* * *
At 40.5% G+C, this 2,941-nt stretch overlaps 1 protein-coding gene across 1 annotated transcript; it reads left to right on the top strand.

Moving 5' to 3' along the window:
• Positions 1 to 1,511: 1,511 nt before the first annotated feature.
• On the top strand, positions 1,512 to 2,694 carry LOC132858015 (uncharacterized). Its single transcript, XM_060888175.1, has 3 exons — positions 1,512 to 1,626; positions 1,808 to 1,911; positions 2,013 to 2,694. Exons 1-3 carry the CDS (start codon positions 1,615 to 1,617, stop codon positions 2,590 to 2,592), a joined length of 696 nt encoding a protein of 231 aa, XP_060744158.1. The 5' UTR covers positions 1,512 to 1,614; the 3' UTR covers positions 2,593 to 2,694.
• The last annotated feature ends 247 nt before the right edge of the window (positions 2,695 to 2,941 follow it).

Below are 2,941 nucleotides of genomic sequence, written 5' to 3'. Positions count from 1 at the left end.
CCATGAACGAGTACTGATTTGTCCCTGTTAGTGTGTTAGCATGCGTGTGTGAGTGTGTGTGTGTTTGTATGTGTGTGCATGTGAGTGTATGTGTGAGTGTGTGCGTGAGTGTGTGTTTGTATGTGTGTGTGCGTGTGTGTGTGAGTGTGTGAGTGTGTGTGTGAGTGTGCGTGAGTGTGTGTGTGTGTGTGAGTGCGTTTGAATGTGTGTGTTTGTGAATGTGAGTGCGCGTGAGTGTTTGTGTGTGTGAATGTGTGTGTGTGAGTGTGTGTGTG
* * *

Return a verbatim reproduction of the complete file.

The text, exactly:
At 40.5% G+C, this 2,941-nt stretch overlaps 1 protein-coding gene across 1 annotated transcript; it reads left to right on the top strand.

Moving 5' to 3' along the window:
• Positions 1 to 1,511: 1,511 nt before the first annotated feature.
• On the top strand, positions 1,512 to 2,694 carry LOC132858015 (uncharacterized). Its single transcript, XM_060888175.1, has 3 exons — positions 1,512 to 1,626; positions 1,808 to 1,911; positions 2,013 to 2,694. Exons 1-3 carry the CDS (start codon positions 1,615 to 1,617, stop codon positions 2,590 to 2,592), a joined length of 696 nt encoding a protein of 231 aa, XP_060744158.1. The 5' UTR covers positions 1,512 to 1,614; the 3' UTR covers positions 2,593 to 2,694.
• The last annotated feature ends 247 nt before the right edge of the window (positions 2,695 to 2,941 follow it).

Below are 2,941 nucleotides of genomic sequence, written 5' to 3'. Positions count from 1 at the left end.
CCATGAACGAGTACTGATTTGTCCCTGTTAGTGTGTTAGCATGCGTGTGTGAGTGTGTGTGTGTTTGTATGTGTGTGCATGTGAGTGTATGTGTGAGTGTGTGCGTGAGTGTGTGTTTGTATGTGTGTGTGCGTGTGTGTGTGAGTGTGTGAGTGTGTGTGTGAGTGTGCGTGAGTGTGTGTGTGTGTGTGAGTGCGTTTGAATGTGTGTGTTTGTGAATGTGAGTGCGCGTGAGTGTTTGTGTGTGTGAATGTGTGTGTGTGAGTGTGTGTGTG